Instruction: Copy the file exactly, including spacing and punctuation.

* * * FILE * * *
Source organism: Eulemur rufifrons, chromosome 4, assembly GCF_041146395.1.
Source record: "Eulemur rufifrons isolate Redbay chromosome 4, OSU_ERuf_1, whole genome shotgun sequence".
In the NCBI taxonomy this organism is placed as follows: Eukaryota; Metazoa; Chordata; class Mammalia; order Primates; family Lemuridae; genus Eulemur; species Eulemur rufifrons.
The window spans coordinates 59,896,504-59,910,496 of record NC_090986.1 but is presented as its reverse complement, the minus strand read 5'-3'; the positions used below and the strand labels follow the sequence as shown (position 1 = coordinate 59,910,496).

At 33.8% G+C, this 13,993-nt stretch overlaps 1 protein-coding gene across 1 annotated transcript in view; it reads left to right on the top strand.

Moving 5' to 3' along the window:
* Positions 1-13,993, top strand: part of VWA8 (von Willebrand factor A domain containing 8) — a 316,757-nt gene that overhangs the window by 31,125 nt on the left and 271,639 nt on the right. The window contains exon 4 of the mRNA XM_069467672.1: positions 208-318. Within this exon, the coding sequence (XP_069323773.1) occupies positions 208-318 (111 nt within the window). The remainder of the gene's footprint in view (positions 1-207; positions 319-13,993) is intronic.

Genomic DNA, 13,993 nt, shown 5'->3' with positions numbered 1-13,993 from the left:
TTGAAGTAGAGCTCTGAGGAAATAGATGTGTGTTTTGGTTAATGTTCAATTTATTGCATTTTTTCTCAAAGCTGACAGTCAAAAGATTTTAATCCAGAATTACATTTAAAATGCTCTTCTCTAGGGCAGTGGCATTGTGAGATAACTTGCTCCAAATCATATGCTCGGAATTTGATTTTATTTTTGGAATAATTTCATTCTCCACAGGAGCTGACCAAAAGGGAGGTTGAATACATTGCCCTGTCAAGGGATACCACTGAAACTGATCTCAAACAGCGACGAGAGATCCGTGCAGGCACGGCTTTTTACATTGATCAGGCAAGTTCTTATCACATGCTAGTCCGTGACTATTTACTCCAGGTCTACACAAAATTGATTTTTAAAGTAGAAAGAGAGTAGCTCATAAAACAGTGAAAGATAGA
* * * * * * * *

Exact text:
Source organism: Eulemur rufifrons, chromosome 4, assembly GCF_041146395.1.
Source record: "Eulemur rufifrons isolate Redbay chromosome 4, OSU_ERuf_1, whole genome shotgun sequence".
In the NCBI taxonomy this organism is placed as follows: Eukaryota; Metazoa; Chordata; class Mammalia; order Primates; family Lemuridae; genus Eulemur; species Eulemur rufifrons.
The window spans coordinates 59,896,504-59,910,496 of record NC_090986.1 but is presented as its reverse complement, the minus strand read 5'-3'; the positions used below and the strand labels follow the sequence as shown (position 1 = coordinate 59,910,496).

At 33.8% G+C, this 13,993-nt stretch overlaps 1 protein-coding gene across 1 annotated transcript in view; it reads left to right on the top strand.

Moving 5' to 3' along the window:
* Positions 1-13,993, top strand: part of VWA8 (von Willebrand factor A domain containing 8) — a 316,757-nt gene that overhangs the window by 31,125 nt on the left and 271,639 nt on the right. The window contains exon 4 of the mRNA XM_069467672.1: positions 208-318. Within this exon, the coding sequence (XP_069323773.1) occupies positions 208-318 (111 nt within the window). The remainder of the gene's footprint in view (positions 1-207; positions 319-13,993) is intronic.

Genomic DNA, 13,993 nt, shown 5'->3' with positions numbered 1-13,993 from the left:
TTGAAGTAGAGCTCTGAGGAAATAGATGTGTGTTTTGGTTAATGTTCAATTTATTGCATTTTTTCTCAAAGCTGACAGTCAAAAGATTTTAATCCAGAATTACATTTAAAATGCTCTTCTCTAGGGCAGTGGCATTGTGAGATAACTTGCTCCAAATCATATGCTCGGAATTTGATTTTATTTTTGGAATAATTTCATTCTCCACAGGAGCTGACCAAAAGGGAGGTTGAATACATTGCCCTGTCAAGGGATACCACTGAAACTGATCTCAAACAGCGACGAGAGATCCGTGCAGGCACGGCTTTTTACATTGATCAGGCAAGTTCTTATCACATGCTAGTCCGTGACTATTTACTCCAGGTCTACACAAAATTGATTTTTAAAGTAGAAAGAGAGTAGCTCATAAAACAGTGAAAGATAGA